Yes, architects can cut into the open space with projecting wings (like those skinny Brooklyn flats with the plans that look like the white piano keys), but, what that means - and why we are loathe to do so beyond 70% coverage - is that your lower units start losing access to sunlight at 4+ story heights. Even Jacobs notes the disadvantage of coverage that is too high in Chapter 11, discussing the North End in particular. The block on the left side of the North End photo at the top, for example, had 72% building coverage in 1960 - way too high for comfort for her (actually, she called it "intolerable"). That is why it was 123 DUA in that 4-7 story height range.

For most 1-5 acre lots, 60% lot coverage for 6+ story multifamily development is a sober number not to surpass for your development. If you want to hit 150 DUA with this, you will need to go to at least 8 stories to secure adequately sized multi-bedroom units.  That's what 150 DUA looks like at a bare minimum with underground parking.  If we elect to squeeze 150 DUA into 6 stories instead, we are going to be building too many one bedroom units - exactly what we shouldn't be building, according to Jacobs, if we want to promote diversity! To use her terms, that would "standardize" your development to stamp out diversity.

In other words, the six stories Ed Glaeser allotted to Jacobsian urbanism is actually exactly what will undermine it by squeezing it from the other side: it will either not create enough density or not enough diverse housing with density. He would be making his point much more pungently if he enlisted Jane Jacobs as an ally in his argument for going taller.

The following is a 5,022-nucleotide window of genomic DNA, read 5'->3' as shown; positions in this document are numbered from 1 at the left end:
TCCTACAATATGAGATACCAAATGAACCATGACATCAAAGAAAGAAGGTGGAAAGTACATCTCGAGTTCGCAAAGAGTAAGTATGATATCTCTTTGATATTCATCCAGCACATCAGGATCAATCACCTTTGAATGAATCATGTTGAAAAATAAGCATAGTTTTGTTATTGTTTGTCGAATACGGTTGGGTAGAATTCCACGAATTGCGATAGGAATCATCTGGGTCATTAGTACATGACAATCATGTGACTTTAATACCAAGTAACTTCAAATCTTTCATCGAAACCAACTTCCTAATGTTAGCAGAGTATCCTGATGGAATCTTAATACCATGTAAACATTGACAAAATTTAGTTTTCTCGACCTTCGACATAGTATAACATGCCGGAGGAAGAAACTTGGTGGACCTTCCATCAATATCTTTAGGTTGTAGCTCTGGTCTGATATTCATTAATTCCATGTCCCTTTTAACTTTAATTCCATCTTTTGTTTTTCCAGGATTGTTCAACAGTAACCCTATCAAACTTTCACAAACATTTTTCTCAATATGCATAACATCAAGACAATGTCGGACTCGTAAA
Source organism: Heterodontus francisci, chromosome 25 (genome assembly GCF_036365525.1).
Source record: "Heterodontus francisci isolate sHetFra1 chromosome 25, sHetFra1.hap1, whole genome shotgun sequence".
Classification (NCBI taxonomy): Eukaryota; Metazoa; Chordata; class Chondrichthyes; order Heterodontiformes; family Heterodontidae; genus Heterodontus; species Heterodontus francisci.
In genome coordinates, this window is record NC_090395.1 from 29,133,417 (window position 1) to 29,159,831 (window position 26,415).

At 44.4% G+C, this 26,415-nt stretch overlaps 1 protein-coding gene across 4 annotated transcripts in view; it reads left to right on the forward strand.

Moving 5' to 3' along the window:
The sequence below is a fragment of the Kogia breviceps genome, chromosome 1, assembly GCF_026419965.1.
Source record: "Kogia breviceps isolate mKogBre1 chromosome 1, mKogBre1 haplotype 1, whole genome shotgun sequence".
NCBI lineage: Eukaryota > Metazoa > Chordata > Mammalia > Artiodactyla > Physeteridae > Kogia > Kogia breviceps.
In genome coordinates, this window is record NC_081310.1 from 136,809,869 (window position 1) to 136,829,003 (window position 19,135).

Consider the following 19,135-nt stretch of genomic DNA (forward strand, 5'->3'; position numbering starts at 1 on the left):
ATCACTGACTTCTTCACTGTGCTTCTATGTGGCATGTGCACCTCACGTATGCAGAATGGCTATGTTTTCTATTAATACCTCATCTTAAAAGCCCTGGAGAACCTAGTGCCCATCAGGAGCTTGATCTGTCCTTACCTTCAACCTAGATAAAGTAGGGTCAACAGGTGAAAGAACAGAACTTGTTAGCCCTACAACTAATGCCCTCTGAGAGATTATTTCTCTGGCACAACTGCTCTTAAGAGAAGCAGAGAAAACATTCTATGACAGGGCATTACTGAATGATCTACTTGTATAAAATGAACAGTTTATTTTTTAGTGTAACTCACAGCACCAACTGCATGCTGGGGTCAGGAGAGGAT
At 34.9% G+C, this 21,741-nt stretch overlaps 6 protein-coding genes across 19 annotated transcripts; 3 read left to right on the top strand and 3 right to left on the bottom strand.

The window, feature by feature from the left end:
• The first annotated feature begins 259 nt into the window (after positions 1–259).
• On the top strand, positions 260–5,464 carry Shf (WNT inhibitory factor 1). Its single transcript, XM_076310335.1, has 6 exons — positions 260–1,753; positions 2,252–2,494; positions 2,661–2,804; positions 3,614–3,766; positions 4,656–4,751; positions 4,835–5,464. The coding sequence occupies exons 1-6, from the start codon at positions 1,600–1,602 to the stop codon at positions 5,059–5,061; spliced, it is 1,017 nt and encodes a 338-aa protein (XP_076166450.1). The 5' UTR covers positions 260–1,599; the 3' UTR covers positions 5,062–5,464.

More than likely, you are going to be using a lot of high-rises to get anywhere near 150 DUA district-wide.  Especially if you are going to be building a diversity of housing products.

Part of adding diversity is building affordably, and for that you also need construction efficiencies that make it worthwhile for developers. Because the price of steel is so high compared to wood-frame construction (which can't get higher than 6 stories), developers don't like to use it in that vaunted luxury mid-range of 7-12 stories, unless they are building in a market that actually can support that product. I would argue that, in fact, we have to climb higher, up to 170 DUA at least, in order to get enough supportable high-rises that can add affordable family unit products to a district. We need to escape the middle!

Moreover, this makes good sense for architectural reasons. The mixed-use buildings in the 4-6 level range are needed to provide "relief" for daylighting their taller brethren. That mixed typology in a district to me seems what we should be extolling as "neo-Jacobian urbanists" (the Vancouver strategy). By easing regulatory pressures to going higher, urbanist development is able to become more affordable again to the middle class, and I can only see Jacobs applauding Glaeser here. Where she would disagree is that we can settle on one solution to suit every frame; in fact, the mixtures and exceptions are important. Sometimes, regulation promotes. As an architect who has to think about things like daylight and the needs of humans and sheer construction realities, i.e. "regulations" of a sort, I have to add that the physical mixture of diverse architectural products, short and tall, side by side, can secure multiple benefits.